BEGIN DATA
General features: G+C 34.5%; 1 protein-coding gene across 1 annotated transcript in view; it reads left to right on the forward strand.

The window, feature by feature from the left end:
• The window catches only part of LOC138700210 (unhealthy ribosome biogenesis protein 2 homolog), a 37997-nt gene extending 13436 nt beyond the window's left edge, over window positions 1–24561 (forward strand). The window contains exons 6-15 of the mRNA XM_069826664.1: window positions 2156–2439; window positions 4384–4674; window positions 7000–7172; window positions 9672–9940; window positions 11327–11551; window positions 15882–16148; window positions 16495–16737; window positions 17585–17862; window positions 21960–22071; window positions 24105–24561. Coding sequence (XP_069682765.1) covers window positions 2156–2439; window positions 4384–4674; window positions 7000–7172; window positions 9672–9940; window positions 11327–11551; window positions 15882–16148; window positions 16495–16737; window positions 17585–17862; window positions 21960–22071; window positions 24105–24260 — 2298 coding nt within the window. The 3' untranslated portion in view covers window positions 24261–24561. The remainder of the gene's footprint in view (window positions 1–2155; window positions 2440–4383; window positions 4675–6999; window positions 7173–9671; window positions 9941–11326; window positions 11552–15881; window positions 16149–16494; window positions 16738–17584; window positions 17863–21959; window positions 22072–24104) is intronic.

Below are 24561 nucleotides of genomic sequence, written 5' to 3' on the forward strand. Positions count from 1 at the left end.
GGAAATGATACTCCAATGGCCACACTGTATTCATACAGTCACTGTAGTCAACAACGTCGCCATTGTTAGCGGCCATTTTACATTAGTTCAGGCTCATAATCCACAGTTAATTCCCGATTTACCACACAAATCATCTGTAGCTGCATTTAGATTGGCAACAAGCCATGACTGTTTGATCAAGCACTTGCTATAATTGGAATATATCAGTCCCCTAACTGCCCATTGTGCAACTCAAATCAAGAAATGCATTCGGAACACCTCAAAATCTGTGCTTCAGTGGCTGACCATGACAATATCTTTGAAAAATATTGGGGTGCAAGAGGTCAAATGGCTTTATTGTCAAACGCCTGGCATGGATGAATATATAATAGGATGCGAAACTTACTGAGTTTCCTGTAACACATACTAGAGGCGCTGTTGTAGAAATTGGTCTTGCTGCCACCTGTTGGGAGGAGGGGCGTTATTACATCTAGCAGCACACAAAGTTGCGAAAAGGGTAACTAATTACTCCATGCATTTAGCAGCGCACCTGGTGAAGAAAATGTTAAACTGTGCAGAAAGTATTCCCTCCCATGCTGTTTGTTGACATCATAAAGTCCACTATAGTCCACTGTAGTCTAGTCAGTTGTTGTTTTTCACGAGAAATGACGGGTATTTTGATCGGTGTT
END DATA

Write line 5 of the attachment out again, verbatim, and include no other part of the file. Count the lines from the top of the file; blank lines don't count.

GGAAATGATACTCCAATGGCCACACTGTATTCATACAGTCACTGTAGTCAACAACGTCGCCATTGTTAGCGGCCATTTTACATTAGTTCAGGCTCATAATCCACAGTTAATTCCCGATTTACCACACAAATCATCTGTAGCTGCATTTAGATTGGCAACAAGCCATGACTGTTTGATCAAGCACTTGCTATAATTGGAATATATCAGTCCCCTAACTGCCCATTGTGCAACTCAAATCAAGAAATGCATTCGGAACACCTCAAAATCTGTGCTTCAGTGGCTGACCATGACAATATCTTTGAAAAATATTGGGGTGCAAGAGGTCAAATGGCTTTATTGTCAAACGCCTGGCATGGATGAATATATAATAGGATGCGAAACTTACTGAGTTTCCTGTAACACATACTAGAGGCGCTGTTGTAGAAATTGGTCTTGCTGCCACCTGTTGGGAGGAGGGGCGTTATTACATCTAGCAGCACACAAAGTTGCGAAAAGGGTAACTAATTACTCCATGCATTTAGCAGCGCACCTGGTGAAGAAAATGTTAAACTGTGCAGAAAGTATTCCCTCCCATGCTGTTTGTTGACATCATAAAGTCCACTATAGTCCACTGTAGTCTAGTCAGTTGTTGTTTTTCACGAGAAATGACGGGTATTTTGATCGGTGTT